Sandbanks Provincial Park, Canada - Unique Places around the World

Law enforcement aims to keep the park safe and orderly for beach-goers at Sandbanks Provincial Park in Prince Edward County, Ontario.
Law enforcement aims to keep the park safe and orderly for beach-goers at Sandbanks Provincial Park in Prince Edward County, Ontario.

5. Description

The name of Sandbanks Provincial Park was taken from its undulating sand dunes that stretch along the beach for miles in both directions. The sandbar barrier and dune formation in its freshwater bay mouth is considered to be the largest of its kind in the world. It has three sandy beaches which, according to the boasts of locals, are the best in Canada. One of these is characterized by clean, shallow water, and is especially good for family swimming. Visitors can also access trails that lead to wetland habitats home to a variety Canadian wildlife. The park's location is closest to the towns of Picton and Wellington in Ontario's Prince Edward County. The best months to visit or camp there is said to be in the summertime, though the weather is generally fine year-round.

4. Tourism

Sandbanks serves as the ultimate destination for vacationers. It is to the west of Picton on Quinte Isle, and the attractions in and around there include quaint villages, antique stores, and outdoor recreational opportunities for the whole family. Many come to camp in the summertime and observe the area's wildlife, which includes birdwatching. It is also fairly easy for the average tourist to access and visit the park. The Toronto visitor can easily drive down on Highway 401 east to Trenton, then go south on Highway 33, then past Wellington to get on Highway 12, which runs straight to the park. The visitor from Ottawa is about 3 hours of driving away, while the park is 4 hours from Montreal and 2 hours from Toronto.

3. Uniqueness

The park offers activities for families and tourists throughout the whole year. There are four campgrounds with car parking access, and 500 campsites, 140 of which have electricity access. The park's facilities also include a park store, boat launches, showers, flushable toilets, and a trailer dump station. Due to the business at that time of year, Labor Day stays there will likely require a reservation to guarantee a camping spot. Other accommodations include a cottage, and the heritage house has guest rooms as well. In warm weather, tourists can enjoy such physically active recreation as hiking, scuba diving, sea kayaking, canoeing, cycling, and mountain biking. In winter, visitors can go snowshoeing and cross-country skiing. Another great reason to come is the birdwatching. While the park itself doesn't have any backcountry areas or camping, there are nearby parks that have true wilderness areas.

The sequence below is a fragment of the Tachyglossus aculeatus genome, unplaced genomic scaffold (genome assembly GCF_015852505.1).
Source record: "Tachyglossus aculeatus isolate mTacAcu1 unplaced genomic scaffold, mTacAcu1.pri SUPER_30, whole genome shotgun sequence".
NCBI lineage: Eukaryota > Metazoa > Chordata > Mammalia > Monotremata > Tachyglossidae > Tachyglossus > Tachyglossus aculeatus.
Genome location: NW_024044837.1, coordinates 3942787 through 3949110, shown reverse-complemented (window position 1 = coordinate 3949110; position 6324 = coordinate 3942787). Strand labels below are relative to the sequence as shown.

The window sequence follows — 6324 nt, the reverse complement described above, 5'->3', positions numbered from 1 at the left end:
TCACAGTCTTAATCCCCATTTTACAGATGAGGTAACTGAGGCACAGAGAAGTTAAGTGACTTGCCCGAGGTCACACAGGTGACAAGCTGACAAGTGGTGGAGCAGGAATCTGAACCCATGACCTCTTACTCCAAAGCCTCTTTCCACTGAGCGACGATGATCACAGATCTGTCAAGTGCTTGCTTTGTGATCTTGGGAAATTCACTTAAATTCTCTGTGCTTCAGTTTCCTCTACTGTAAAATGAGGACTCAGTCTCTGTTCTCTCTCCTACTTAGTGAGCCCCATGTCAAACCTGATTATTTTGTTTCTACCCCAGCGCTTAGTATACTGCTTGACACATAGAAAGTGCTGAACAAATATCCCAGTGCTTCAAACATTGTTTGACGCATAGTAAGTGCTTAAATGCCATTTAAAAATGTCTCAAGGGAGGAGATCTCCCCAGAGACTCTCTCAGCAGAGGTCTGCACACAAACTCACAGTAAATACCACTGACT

2. Habitat

Sandbanks has excellent wildlife viewing areas which permit visitors opportunities to see native animals exhibiting their natural behaviors. Birdwatching is a popular activity here, with about 240 bird species making the park their home. Such avian species to be found in Sandbanks include geese, ducks, sandpipers, plovers, orioles, pileated woodpeckers, kinglets, and jays. Migratory birds, such as the least bitterns, redheaded woodpeckers, and black terns, also make the park their temporary homes throughout parts of the year. Among the most notable reptiles to be found in the park are the rare musk turtles, while several non-venomous snakes also live here. The aquatic plants here are suited for the brackish environ, as they are species that can tolerate either saltwater or freshwater conditions. Beach flora species range from sand spurges to sea rockets to the hoary puccoons. Inland, common trees seen in Sandbanks include maple, pine, juniper and hemlock.

1. Threats

The park does not pose any major dangers to its visitors, though when swimming on the beach they are asked to take caution, as swimmers there are not supervised. The sandbanks have deep sand areas with fragile vegetation cover, which is easily blown out and should be avoided when walking at all times, and visitors should use the designated established trails instead. Some portions of the trails may be slippery depending on the weather conditions. Conversely, visitors are not allowed to take any natural objects from the park, which includes deadfalls from trees. Vegetation is part of the natural environment, and taking it away is prohibited. Pets should be restrained by leashes for safety, and littering is not tolerated.


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